The importance of his own fingers struck him so strongly, shooting like an orgasm straight to his brain, that he had flicked it, instinctively out of desperation, almost before he had really decided. The switch clicked. The sound was so small, so delicate, and yet its power echoed through the stale desert air. The signal rushed down its lone wire in the sand, nearly at light speed. His eyes moved, in slow motion, to the windows. The sky erupted. The darkness became pure sun; the air warmed itself like a blister; flames leapt up all around him; the wood seared and crumbled to black dust. The glass now shattered — all this in a mere instant. The world was dark.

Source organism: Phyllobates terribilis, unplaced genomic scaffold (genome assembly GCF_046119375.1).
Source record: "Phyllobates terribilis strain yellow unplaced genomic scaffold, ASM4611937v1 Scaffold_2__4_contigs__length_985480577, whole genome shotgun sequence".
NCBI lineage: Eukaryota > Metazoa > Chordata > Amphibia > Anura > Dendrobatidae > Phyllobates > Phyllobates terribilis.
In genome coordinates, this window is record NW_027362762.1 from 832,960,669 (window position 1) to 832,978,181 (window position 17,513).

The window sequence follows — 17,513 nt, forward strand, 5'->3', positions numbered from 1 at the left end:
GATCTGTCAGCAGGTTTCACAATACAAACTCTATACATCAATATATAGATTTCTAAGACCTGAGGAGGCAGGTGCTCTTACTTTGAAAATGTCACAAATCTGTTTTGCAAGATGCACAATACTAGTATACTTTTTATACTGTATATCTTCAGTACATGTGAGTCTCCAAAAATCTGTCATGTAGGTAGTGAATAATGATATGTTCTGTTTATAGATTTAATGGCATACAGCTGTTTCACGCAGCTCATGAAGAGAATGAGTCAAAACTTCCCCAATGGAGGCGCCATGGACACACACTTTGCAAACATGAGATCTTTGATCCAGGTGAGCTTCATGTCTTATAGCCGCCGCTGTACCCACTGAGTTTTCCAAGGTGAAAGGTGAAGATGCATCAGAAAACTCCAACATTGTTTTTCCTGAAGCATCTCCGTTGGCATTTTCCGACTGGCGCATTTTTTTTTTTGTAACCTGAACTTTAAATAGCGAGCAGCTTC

He felt pulled, a long way off, as his consciousness fleeted from him. It was like his whole body was caught on a grand fishing line, that pulled him into some black matrices underlying everything else; out of the real world altogether. He entered a dreamless hallucination of pure black — of smoke, of shadows themselves, dancing, as he slept, like under drugs, and he only caught glimpses. He awoke. It was much later. The sky still was dark. From some positions, in some flaming motions, blistering light cast down in flares. The stars shone as bright above as car headlights a few feet away. The air seemed to be nothing more than a weak mist clinging to the desert floor — which had been transformed, and was now as smooth as glass, as straight as still water, as blue and as cold as ice. What was left of the air glittered a sort of purple. He was standing on only an asteroid left, the whole atmosphere having been consumed. The sun peaked over the far corner, and seared everything in its path — as well as his skin. He stood. He seemed unharmed — not even a broken bone. He looked around himself. It couldn’t be, it was impossible. They had said the new Bomb might light the whole atmosphere on fire. And it appeared it did. But how then was he standing here? It should have killed every living thing on Earth — leaving no evidence. He tried to sigh, but found himself unable. He clutched at his own throat for breath. It felt pulled away from him. He could only stare in deadly silence. His own noises, the noises from inside of him, seemed deathly small. He looked out in every direction as his eyes began to bulge, but there was no-one, nothing else. He could see straight off, at either side, to the edge of the Earth and out to the stars. He crashed into the glass floor, which did not crack, but blocked him like chilled concrete. He rubbed his temple against its freezing surfaces, feeling life slip from him. Unable to breathe. Clutching, gasping; knowing this must be the end. He closed his eyes.